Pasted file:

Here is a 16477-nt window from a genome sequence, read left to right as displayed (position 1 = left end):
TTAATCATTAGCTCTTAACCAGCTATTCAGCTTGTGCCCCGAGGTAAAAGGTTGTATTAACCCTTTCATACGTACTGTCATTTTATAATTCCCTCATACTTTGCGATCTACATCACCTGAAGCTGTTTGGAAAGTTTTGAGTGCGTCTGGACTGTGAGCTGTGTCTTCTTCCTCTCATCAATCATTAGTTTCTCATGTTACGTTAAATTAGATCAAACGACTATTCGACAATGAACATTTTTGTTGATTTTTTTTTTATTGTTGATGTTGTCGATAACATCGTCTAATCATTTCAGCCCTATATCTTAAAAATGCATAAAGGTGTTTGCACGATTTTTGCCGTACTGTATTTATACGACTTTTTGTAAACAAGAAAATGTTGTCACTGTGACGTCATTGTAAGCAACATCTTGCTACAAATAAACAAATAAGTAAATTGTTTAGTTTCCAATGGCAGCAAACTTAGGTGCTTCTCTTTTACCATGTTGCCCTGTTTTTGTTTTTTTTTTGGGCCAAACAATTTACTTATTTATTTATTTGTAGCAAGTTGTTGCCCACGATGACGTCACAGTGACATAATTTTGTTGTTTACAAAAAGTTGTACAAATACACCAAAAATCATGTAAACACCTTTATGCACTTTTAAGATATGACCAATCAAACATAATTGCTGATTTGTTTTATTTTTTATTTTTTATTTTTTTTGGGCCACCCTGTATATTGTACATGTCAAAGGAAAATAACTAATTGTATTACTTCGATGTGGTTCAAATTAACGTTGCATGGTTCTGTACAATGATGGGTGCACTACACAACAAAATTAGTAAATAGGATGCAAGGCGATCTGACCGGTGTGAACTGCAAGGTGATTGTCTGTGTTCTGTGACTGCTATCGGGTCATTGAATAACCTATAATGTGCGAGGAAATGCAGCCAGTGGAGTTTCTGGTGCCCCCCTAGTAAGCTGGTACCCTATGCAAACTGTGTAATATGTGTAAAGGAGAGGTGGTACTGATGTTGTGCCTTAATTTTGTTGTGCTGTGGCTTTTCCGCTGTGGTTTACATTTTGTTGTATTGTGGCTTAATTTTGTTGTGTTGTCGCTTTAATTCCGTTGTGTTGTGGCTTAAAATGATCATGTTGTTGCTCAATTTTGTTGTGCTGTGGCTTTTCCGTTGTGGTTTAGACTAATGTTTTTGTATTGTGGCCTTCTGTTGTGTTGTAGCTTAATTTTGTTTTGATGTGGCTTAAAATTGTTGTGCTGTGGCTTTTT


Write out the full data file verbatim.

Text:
Here is a 16477-nt window from a genome sequence, read left to right as displayed (position 1 = left end):
TTAATCATTAGCTCTTAACCAGCTATTCAGCTTGTGCCCCGAGGTAAAAGGTTGTATTAACCCTTTCATACGTACTGTCATTTTATAATTCCCTCATACTTTGCGATCTACATCACCTGAAGCTGTTTGGAAAGTTTTGAGTGCGTCTGGACTGTGAGCTGTGTCTTCTTCCTCTCATCAATCATTAGTTTCTCATGTTACGTTAAATTAGATCAAACGACTATTCGACAATGAACATTTTTGTTGATTTTTTTTTTATTGTTGATGTTGTCGATAACATCGTCTAATCATTTCAGCCCTATATCTTAAAAATGCATAAAGGTGTTTGCACGATTTTTGCCGTACTGTATTTATACGACTTTTTGTAAACAAGAAAATGTTGTCACTGTGACGTCATTGTAAGCAACATCTTGCTACAAATAAACAAATAAGTAAATTGTTTAGTTTCCAATGGCAGCAAACTTAGGTGCTTCTCTTTTACCATGTTGCCCTGTTTTTGTTTTTTTTTTGGGCCAAACAATTTACTTATTTATTTATTTGTAGCAAGTTGTTGCCCACGATGACGTCACAGTGACATAATTTTGTTGTTTACAAAAAGTTGTACAAATACACCAAAAATCATGTAAACACCTTTATGCACTTTTAAGATATGACCAATCAAACATAATTGCTGATTTGTTTTATTTTTTATTTTTTATTTTTTTTGGGCCACCCTGTATATTGTACATGTCAAAGGAAAATAACTAATTGTATTACTTCGATGTGGTTCAAATTAACGTTGCATGGTTCTGTACAATGATGGGTGCACTACACAACAAAATTAGTAAATAGGATGCAAGGCGATCTGACCGGTGTGAACTGCAAGGTGATTGTCTGTGTTCTGTGACTGCTATCGGGTCATTGAATAACCTATAATGTGCGAGGAAATGCAGCCAGTGGAGTTTCTGGTGCCCCCCTAGTAAGCTGGTACCCTATGCAAACTGTGTAATATGTGTAAAGGAGAGGTGGTACTGATGTTGTGCCTTAATTTTGTTGTGCTGTGGCTTTTCCGCTGTGGTTTACATTTTGTTGTATTGTGGCTTAATTTTGTTGTGTTGTCGCTTTAATTCCGTTGTGTTGTGGCTTAAAATGATCATGTTGTTGCTCAATTTTGTTGTGCTGTGGCTTTTCCGTTGTGGTTTAGACTAATGTTTTTGTATTGTGGCCTTCTGTTGTGTTGTAGCTTAATTTTGTTTTGATGTGGCTTAAAATTGTTGTGCTGTGGCTTTTT